The London Games are all anybody can talk about, and for good reason. From a stunning and hilarious opening ceremony featuring British celebrities like Mr. Bean and David Beckham, to Michael Phelps winning his 19th Olympic medal, breaking the record for most decorated Olympian, this summer’s Olympics have provided much to discuss. But some of the most interesting action has taken place out of the swimming pools. This year’s Olympics mark many firsts for gender equality, as well as shed light on deeply entrenched sexism in American culture and cultures around the globe.
Let’s start with the good. For the first time, team United States is comprised of more women than men, and Canada’s team broke Olympic records by being 55.96 percent women. There are more gold medals available for women than ever before (132 up from 127 in Beijing), while the number of medals available for men has decreased slightly (162 down from 165 at the last summer Olympics). Women’s boxing has also been added to the Games, meaning women can now compete in all of the same events as men. And, most strikingly, this will be the first year that every nation participating has sent women as part of their delegation, including Saudi Arabia, Qatar and Brunei.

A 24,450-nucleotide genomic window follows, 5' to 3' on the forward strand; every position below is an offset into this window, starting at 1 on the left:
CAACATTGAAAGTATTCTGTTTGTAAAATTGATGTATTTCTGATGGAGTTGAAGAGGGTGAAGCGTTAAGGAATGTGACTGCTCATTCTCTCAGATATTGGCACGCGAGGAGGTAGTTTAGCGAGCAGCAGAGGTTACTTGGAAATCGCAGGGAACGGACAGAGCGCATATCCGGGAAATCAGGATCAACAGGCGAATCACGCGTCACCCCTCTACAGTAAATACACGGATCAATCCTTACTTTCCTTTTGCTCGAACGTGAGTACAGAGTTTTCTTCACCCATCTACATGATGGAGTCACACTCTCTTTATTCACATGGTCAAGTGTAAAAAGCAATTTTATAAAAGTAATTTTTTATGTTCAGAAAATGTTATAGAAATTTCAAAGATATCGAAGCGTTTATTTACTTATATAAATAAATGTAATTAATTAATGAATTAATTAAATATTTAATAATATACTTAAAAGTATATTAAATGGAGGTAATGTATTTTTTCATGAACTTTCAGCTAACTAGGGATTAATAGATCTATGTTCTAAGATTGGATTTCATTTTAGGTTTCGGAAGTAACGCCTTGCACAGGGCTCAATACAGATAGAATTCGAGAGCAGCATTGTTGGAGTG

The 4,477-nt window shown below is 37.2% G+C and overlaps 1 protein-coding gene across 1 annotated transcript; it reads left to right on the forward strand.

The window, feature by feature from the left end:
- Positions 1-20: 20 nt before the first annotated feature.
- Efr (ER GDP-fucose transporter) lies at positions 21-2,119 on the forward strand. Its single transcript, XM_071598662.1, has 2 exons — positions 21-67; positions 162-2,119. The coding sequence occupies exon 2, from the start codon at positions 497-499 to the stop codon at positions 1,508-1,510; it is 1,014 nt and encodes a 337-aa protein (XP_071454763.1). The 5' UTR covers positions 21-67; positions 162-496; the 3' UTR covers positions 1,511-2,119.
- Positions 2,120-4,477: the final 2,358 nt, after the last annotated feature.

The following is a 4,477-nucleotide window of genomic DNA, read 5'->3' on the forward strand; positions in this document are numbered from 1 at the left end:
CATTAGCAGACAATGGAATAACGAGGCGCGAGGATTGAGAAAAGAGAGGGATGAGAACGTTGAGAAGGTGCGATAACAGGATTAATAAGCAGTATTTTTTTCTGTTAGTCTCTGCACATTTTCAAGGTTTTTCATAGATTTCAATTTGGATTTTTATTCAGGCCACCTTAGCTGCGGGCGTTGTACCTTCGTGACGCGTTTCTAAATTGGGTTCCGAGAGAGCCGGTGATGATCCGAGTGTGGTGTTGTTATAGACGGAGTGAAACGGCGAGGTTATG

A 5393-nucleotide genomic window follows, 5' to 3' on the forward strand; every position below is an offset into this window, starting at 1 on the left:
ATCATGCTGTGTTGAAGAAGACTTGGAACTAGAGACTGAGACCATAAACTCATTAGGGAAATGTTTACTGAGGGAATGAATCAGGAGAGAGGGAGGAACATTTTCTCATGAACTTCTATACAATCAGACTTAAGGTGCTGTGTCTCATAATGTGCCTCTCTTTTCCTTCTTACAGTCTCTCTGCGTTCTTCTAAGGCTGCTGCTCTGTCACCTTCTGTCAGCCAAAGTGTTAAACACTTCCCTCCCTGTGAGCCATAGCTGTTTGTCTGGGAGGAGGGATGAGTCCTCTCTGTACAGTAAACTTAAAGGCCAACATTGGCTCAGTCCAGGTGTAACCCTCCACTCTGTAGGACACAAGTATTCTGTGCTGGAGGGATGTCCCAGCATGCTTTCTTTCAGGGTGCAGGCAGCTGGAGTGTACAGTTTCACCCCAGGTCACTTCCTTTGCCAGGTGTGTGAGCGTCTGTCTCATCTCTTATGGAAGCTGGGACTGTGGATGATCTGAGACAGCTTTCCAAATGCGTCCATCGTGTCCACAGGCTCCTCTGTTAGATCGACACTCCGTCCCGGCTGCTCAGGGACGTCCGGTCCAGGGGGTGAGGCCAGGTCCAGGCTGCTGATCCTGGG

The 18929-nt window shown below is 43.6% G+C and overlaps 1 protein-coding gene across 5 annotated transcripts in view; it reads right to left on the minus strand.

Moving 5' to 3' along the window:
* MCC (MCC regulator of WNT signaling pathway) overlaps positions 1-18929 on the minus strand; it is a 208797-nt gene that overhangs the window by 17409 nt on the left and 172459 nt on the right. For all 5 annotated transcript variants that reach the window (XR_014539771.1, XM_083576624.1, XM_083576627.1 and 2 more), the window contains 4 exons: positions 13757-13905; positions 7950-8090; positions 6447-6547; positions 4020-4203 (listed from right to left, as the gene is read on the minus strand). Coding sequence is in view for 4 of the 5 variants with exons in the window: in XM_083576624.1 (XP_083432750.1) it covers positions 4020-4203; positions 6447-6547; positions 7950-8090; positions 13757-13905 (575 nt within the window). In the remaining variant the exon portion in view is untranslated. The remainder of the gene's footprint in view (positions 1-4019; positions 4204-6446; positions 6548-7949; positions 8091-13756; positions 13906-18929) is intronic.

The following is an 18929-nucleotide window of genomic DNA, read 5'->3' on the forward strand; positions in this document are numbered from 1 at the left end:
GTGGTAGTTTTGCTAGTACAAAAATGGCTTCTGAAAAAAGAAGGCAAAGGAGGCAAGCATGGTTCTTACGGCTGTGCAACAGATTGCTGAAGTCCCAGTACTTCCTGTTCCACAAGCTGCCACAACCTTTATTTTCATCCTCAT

But as much as the International Olympic Committee has praised itself for its gender equality, all is not well in the Olympic Village. Before the Games even started, Japan and Australia found themselves in hot water when flying their men in first class and their women in coach. Female athletes have faced high levels of scrutiny for not looking attractive enough (which sparked a great response from weightlifter Zoe Smith). Leisel Jones, an Australian Olympic swimmer, has been derided in the tabloids for not looking “fit” enough to participate. Meanwhile, London Mayor Boris Johnson, referred to beach volleyball players as “glistening like wet otters,” which is as creepy as it is sexist. And Saudi Arabia’s groundbreaking female athletes met a mixed reaction on the Internet as a Twitter hash tag dubbed them “Prostitutes of the Olympics.”
So is this really the year of women at the Olympics? Yes and no. There are many steps toward true gender equality, and while there is much for women to celebrate about the London Games, there is still much for the world to own up to. Hopefully, we will have even more to praise about the 2014 Winter Olympics in Sochi, Russia!